How to format your references using the IEEE Design & Test citation style

This is a short guide how to format citations and the bibliography in a manuscript for IEEE Design & Test. For a complete guide how to prepare your manuscript refer to the journal's instructions to authors.

Using reference management software

Typically you don't format your citations and bibliography by hand. The easiest way is to use a reference manager:

PaperpileThe citation style is built in and you can choose it in Settings > Citation Style or Paperpile > Citation Style in Google Docs.
EndNoteFind the style here: output styles overview
Mendeley, Zotero, Papers, and othersThe style is either built in or you can download a CSL file that is supported by most references management programs.
BibTeXBibTeX syles are usually part of a LaTeX template. Check the instructions to authors if the publisher offers a LaTeX template for this journal.

Journal articles

Those examples are references to articles in scholarly journals and how they are supposed to appear in your bibliography.

Not all journals organize their published articles in volumes and issues, so these fields are optional. Some electronic journals do not provide a page range, but instead list an article identifier. In a case like this it's safe to use the article identifier instead of the page range.

A journal article with 1 author
S. J. Martin, “Cell biology. Opening the cellular poison cabinet,” Science, vol. 330, no. 6009, pp. 1330–1331, Dec. 2010.
A journal article with 2 authors
R. Custers and H. Aarts, “The unconscious will: how the pursuit of goals operates outside of conscious awareness,” Science, vol. 329, no. 5987, pp. 47–50, Jul. 2010.
A journal article with 3 authors
A. P. Melis, B. Hare, and M. Tomasello, “Chimpanzees recruit the best collaborators,” Science, vol. 311, no. 5765, pp. 1297–1300, Mar. 2006.
A journal article with 4 or more authors
T. M. Knight, M. W. McCoy, J. M. Chase, K. A. McCoy, and R. D. Holt, “Trophic cascades across ecosystems,” Nature, vol. 437, no. 7060, pp. 880–883, Oct. 2005.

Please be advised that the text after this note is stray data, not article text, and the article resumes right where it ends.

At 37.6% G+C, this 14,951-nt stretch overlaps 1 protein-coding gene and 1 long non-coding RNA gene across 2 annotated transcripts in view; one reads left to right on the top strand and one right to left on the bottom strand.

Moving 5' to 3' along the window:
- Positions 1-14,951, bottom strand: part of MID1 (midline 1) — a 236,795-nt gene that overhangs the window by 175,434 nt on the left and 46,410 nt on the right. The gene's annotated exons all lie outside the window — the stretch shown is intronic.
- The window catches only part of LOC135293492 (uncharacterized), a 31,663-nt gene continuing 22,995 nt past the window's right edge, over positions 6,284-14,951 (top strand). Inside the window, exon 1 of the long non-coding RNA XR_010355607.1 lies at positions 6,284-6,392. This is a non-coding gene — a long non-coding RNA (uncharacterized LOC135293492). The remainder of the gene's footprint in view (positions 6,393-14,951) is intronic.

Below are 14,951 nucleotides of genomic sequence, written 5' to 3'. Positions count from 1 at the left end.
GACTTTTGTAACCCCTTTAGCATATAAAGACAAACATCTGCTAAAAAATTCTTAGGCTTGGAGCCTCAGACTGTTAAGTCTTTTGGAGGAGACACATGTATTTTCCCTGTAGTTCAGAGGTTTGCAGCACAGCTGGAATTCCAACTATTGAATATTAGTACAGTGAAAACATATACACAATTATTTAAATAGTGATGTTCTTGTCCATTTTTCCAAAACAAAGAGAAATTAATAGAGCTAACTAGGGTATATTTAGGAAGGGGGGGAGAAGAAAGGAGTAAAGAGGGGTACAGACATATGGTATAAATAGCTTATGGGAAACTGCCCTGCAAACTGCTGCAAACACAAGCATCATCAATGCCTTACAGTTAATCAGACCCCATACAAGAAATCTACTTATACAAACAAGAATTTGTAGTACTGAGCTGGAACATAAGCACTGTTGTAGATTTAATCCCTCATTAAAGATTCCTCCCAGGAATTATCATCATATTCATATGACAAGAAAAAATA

Books and book chapters

Here are examples of references for authored and edited books as well as book chapters.

An authored book
R. L.-C. Delgado and M. Araki, Spoken, Multilingual and Multimodal Dialogue Systems. Chichester, UK: John Wiley & Sons, Ltd, 2006.
An edited book
T. Joro, Extension of Data Envelopment Analysis with Preference Information: Value Efficiency, vol. 218. Boston, MA: Springer US, 2015.
A chapter in an edited book
D. Ma and R. Bondade, “Reconfigurable Switched-Capacitor Power Converters,” in Reconfigurable Switched-Capacitor Power Converters: Principles and Designs for Self-Powered Microsystems, R. Bondade, Ed. New York, NY: Springer, 2013, pp. 71–110.

Web sites

Sometimes references to web sites should appear directly in the text rather than in the bibliography. Refer to the Instructions to authors for IEEE Design & Test.

Blog post
S. Luntz, “Clue To Mysterious Lights That Appear Before Earthquakes,” IFLScience, Mar. 07, 2014. (accessed Oct. 30, 2018).


This example shows the general structure used for government reports, technical reports, and scientific reports. If you can't locate the report number then it might be better to cite the report as a book. For reports it is usually not individual people that are credited as authors, but a governmental department or agency like "U. S. Food and Drug Administration" or "National Cancer Institute".

Government report
Government Accountability Office, “Telecommunications: Ohio Cable Television Rate Increases, 1986 to Present,” U.S. Government Printing Office, Washington, DC, RCED-88-236FS, Sep. 1988.

Theses and dissertations

Theses including Ph.D. dissertations, Master's theses or Bachelor theses follow the basic format outlined below.

Doctoral dissertation
S. Bono, “Perceptions of Psychological Abuse and the Impact of Blame and Gender Role Beliefs,” Doctoral dissertation, Southern Illinois University, Edwardsville, IL, 2013.

News paper articles

Unlike scholarly journals, news papers do not usually have a volume and issue number. Instead, the full date and page number is required for a correct reference.

New York Times article
K. Crow, “Sealed Since ’88, A Condo Garage May Soon See Some Daylight,” New York Times, p. 144, May 06, 2001.

In-text citations

References should be cited in the text by sequential numbers in square brackets:

This sentence cites one reference [1].
This sentence cites two references [1], [2].
This sentence cites four references [1]–[4].

About the journal

Full journal titleIEEE Design & Test
AbbreviationIEEE Des. Test
ISSN (print)2168-2356
ScopeHardware and Architecture
Electrical and Electronic Engineering

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